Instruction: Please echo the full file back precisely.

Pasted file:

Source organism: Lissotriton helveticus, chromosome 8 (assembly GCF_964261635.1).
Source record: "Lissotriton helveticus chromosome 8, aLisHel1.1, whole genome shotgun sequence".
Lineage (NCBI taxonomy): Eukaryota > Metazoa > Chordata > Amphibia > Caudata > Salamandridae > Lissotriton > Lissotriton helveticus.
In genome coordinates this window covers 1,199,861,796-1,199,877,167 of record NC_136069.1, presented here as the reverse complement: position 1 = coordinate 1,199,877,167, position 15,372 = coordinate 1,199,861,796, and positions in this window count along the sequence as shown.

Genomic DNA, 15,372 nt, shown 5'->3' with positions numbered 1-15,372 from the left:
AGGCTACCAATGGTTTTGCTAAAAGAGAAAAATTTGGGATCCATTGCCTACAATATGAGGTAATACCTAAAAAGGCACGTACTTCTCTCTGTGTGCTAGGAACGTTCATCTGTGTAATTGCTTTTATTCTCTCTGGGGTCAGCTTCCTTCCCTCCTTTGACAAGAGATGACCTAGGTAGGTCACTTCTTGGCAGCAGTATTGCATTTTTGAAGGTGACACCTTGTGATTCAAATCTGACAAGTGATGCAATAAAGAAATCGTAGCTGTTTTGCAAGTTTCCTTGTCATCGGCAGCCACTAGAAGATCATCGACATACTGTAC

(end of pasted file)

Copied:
Source organism: Lissotriton helveticus, chromosome 8 (assembly GCF_964261635.1).
Source record: "Lissotriton helveticus chromosome 8, aLisHel1.1, whole genome shotgun sequence".
Lineage (NCBI taxonomy): Eukaryota > Metazoa > Chordata > Amphibia > Caudata > Salamandridae > Lissotriton > Lissotriton helveticus.
In genome coordinates this window covers 1,199,861,796-1,199,877,167 of record NC_136069.1, presented here as the reverse complement: position 1 = coordinate 1,199,877,167, position 15,372 = coordinate 1,199,861,796, and positions in this window count along the sequence as shown.

Genomic DNA, 15,372 nt, shown 5'->3' with positions numbered 1-15,372 from the left:
AGGCTACCAATGGTTTTGCTAAAAGAGAAAAATTTGGGATCCATTGCCTACAATATGAGGTAATACCTAAAAAGGCACGTACTTCTCTCTGTGTGCTAGGAACGTTCATCTGTGTAATTGCTTTTATTCTCTCTGGGGTCAGCTTCCTTCCCTCCTTTGACAAGAGATGACCTAGGTAGGTCACTTCTTGGCAGCAGTATTGCATTTTTGAAGGTGACACCTTGTGATTCAAATCTGACAAGTGATGCAATAAAGAAATCGTAGCTGTTTTGCAAGTTTCCTTGTCATCGGCAGCCACTAGAAGATCATCGACATACTGTAC